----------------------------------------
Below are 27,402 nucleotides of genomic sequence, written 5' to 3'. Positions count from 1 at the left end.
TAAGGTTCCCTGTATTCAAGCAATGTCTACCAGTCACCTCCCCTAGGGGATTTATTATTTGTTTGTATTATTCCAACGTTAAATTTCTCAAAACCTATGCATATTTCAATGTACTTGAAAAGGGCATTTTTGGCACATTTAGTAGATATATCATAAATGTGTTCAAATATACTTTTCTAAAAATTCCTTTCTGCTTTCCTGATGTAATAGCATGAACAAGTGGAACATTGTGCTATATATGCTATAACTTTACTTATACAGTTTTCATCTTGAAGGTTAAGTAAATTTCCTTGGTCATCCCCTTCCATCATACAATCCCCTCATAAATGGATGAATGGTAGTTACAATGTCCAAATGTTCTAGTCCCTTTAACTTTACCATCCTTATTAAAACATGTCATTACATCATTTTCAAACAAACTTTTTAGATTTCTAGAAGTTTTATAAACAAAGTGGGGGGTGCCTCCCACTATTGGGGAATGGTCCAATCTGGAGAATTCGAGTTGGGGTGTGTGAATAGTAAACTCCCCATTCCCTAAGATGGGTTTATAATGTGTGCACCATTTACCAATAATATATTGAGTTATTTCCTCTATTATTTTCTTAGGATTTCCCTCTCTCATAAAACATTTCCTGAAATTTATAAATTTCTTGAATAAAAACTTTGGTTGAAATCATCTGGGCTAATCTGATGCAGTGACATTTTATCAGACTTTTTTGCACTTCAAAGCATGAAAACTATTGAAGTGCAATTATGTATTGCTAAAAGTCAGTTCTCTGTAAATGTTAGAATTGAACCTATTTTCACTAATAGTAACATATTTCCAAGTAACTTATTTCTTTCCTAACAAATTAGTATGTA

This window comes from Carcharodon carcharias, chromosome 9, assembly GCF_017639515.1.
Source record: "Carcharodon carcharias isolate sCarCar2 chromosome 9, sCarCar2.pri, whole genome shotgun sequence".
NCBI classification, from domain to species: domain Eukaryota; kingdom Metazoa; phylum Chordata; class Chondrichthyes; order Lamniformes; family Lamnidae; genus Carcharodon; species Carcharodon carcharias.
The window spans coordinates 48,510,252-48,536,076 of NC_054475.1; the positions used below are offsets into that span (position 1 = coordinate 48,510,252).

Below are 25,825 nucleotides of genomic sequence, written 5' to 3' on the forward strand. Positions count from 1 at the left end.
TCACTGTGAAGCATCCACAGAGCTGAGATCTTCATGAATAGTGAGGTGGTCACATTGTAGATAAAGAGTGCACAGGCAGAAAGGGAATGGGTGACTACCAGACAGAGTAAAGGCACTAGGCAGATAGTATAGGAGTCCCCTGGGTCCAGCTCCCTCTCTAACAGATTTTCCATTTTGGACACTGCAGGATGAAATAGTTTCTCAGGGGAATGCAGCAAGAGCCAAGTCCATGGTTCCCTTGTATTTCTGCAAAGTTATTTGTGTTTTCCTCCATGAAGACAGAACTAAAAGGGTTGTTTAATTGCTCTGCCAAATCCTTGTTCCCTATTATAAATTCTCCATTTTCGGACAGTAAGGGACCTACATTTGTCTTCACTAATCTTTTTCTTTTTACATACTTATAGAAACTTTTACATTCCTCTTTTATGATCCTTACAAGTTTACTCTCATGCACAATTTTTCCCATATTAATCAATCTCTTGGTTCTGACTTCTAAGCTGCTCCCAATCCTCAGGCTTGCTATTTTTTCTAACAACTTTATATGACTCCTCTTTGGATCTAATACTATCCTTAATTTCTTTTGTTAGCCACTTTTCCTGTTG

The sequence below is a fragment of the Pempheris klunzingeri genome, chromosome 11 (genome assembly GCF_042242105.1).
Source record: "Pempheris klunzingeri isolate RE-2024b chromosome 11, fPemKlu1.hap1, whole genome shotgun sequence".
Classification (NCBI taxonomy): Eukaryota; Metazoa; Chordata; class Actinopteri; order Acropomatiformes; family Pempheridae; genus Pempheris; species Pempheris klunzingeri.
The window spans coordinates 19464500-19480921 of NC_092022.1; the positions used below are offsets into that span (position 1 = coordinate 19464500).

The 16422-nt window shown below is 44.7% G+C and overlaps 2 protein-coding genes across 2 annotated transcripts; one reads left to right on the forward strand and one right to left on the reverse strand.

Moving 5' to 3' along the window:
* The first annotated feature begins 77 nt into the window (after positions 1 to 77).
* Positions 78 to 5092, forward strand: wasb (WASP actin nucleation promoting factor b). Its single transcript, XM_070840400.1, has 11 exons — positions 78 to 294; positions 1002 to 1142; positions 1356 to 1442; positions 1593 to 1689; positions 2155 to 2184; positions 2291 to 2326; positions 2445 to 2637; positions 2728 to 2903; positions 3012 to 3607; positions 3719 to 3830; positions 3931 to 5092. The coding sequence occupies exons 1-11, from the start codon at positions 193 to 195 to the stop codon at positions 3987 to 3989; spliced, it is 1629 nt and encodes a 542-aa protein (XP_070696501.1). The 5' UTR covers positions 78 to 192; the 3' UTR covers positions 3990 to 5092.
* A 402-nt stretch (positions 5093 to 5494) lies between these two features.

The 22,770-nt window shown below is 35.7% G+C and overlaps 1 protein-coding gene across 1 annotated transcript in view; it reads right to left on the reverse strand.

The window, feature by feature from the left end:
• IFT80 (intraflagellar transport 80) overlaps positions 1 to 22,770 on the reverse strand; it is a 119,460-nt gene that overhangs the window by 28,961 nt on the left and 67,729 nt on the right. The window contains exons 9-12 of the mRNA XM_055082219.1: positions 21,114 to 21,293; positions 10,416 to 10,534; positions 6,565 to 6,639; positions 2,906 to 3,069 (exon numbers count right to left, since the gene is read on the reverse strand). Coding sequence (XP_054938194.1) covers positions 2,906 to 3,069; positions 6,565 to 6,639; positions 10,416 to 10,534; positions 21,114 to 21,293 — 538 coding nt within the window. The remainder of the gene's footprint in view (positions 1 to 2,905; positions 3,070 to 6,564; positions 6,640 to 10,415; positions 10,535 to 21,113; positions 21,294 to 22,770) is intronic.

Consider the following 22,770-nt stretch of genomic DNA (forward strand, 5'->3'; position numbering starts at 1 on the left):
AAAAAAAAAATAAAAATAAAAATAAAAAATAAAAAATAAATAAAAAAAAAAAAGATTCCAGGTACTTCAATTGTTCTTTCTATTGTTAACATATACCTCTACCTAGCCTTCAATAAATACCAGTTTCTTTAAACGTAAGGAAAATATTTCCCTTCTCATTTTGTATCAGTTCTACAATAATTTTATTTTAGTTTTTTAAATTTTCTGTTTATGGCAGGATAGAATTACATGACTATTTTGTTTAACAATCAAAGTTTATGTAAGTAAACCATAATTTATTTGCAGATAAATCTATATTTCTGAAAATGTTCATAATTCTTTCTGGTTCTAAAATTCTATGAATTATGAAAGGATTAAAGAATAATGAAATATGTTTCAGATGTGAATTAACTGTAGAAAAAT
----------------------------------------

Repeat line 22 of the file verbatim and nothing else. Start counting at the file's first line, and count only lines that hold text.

AAAAAAAAAATAAAAATAAAAATAAAAAATAAAAAATAAATAAAAAAAAAAAAGATTCCAGGTACTTCAATTGTTCTTTCTATTGTTAACATATACCTCTACCTAGCCTTCAATAAATACCAGTTTCTTTAAACGTAAGGAAAATATTTCCCTTCTCATTTTGTATCAGTTCTACAATAATTTTATTTTAGTTTTTTAAATTTTCTGTTTATGGCAGGATAGAATTACATGACTATTTTGTTTAACAATCAAAGTTTATGTAAGTAAACCATAATTTATTTGCAGATAAATCTATATTTCTGAAAATGTTCATAATTCTTTCTGGTTCTAAAATTCTATGAATTATGAAAGGATTAAAGAATAATGAAATATGTTTCAGATGTGAATTAACTGTAGAAAAAT